An appellate court will not reverse a factual determination made by a trial court without a jury unless the finding is clearly erroneous. Noll v. Dimiceli's Inc., 115 Wis.2d 641, 643, 340 N.W.2d 575, 577 (Ct.App. 1983). This court will examine the record not for evidence to support a finding which the trial court did not make but for facts to support the finding the trial court did make. Hawes v. Germantown Mutual Insurance Co., 103 Wis.2d 524, 543, 309 N.W.2d 356, 365 (Ct.App. 1981).

Even when the evidence of different witnesses introduced by the same party is contradictory, the trier of fact has a right to accept that evidence which it finds most credible under all of the circumstances. State ex rel. Marachowsky v. Kerl, 258 Wis. 309, 319, 45 N.W.2d 668, 673 (1951). The trial court made clear in its decision that it accepted the accuracy of the minutes of the Mt. Pleasant Planning Commission and that it found the witness who agreed with them more credible than those who did not. Credible evidence exists in the record to support the trial court's finding and decision.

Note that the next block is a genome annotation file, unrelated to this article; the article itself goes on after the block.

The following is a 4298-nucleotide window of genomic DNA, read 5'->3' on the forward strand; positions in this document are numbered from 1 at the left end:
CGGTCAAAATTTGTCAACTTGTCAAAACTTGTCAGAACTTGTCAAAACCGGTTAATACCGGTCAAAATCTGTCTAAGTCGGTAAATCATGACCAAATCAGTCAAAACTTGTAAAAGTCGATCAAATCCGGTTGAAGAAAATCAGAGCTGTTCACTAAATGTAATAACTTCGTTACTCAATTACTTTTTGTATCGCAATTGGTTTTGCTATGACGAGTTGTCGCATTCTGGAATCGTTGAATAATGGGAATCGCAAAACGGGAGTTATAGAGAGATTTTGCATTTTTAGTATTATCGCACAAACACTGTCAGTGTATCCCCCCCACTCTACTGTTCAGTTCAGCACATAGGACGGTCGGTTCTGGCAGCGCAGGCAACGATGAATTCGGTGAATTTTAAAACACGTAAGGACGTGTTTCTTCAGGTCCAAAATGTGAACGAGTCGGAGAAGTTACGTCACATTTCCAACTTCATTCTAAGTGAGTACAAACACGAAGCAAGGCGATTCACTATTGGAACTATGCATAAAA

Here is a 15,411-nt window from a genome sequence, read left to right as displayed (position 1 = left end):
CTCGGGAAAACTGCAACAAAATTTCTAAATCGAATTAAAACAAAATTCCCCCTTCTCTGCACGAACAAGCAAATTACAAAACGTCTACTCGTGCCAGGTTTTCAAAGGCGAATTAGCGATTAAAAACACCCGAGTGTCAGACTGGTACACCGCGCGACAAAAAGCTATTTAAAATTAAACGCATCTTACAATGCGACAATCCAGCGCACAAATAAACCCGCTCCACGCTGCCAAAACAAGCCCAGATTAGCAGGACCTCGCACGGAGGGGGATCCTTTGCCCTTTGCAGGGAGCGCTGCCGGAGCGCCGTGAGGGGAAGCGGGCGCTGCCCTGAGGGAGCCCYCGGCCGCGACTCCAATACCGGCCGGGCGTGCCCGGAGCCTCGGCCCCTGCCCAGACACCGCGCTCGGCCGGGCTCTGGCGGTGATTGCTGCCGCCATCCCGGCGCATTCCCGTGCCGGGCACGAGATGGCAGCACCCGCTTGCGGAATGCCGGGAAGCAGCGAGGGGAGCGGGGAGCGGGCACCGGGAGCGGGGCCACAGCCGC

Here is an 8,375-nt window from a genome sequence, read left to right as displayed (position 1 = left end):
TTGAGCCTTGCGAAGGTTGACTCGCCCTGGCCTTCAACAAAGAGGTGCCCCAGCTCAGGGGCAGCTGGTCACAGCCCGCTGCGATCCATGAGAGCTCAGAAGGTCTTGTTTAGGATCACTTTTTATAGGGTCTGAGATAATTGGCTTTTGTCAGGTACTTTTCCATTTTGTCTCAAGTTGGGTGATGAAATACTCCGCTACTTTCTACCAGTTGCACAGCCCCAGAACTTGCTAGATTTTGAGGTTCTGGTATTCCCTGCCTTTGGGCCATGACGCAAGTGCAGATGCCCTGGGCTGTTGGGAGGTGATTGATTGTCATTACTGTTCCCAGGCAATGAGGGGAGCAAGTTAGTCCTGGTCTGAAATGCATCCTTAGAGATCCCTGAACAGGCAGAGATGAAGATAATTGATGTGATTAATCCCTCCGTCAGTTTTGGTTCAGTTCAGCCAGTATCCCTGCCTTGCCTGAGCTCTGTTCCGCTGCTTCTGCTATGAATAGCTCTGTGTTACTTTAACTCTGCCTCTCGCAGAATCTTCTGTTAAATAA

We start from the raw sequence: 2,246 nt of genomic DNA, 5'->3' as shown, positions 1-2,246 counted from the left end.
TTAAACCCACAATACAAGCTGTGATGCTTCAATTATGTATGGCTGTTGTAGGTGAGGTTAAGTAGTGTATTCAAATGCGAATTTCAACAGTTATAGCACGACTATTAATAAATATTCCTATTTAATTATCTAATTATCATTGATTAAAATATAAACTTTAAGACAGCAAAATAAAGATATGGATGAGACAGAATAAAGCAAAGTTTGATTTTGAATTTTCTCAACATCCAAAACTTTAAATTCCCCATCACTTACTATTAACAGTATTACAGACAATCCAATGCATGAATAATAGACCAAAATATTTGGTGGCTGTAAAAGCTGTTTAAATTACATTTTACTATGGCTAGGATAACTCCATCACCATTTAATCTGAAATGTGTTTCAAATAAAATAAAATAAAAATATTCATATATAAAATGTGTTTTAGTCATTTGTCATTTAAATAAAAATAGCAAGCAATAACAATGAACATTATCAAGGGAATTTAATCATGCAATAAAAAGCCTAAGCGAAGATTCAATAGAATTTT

By the Court. — Judgment and order reversed in part; affirmed in part.

Summaries of

Town of Mt. Pleasant v. Werlein

Court of Appeals of Wisconsin
Apr 25, 1984
349 N.W.2d 102 (Wis. Ct. App. 1984)
Case details for

Town of Mt. Pleasant v. Werlein

Case Details

Full title:TOWN OF MT. PLEASANT, Plaintiff-Respondent, v. Norman WERLEIN…

Court:Court of Appeals of Wisconsin

Date published: Apr 25, 1984


349 N.W.2d 102 (Wis. Ct. App. 1984)
349 N.W.2d 102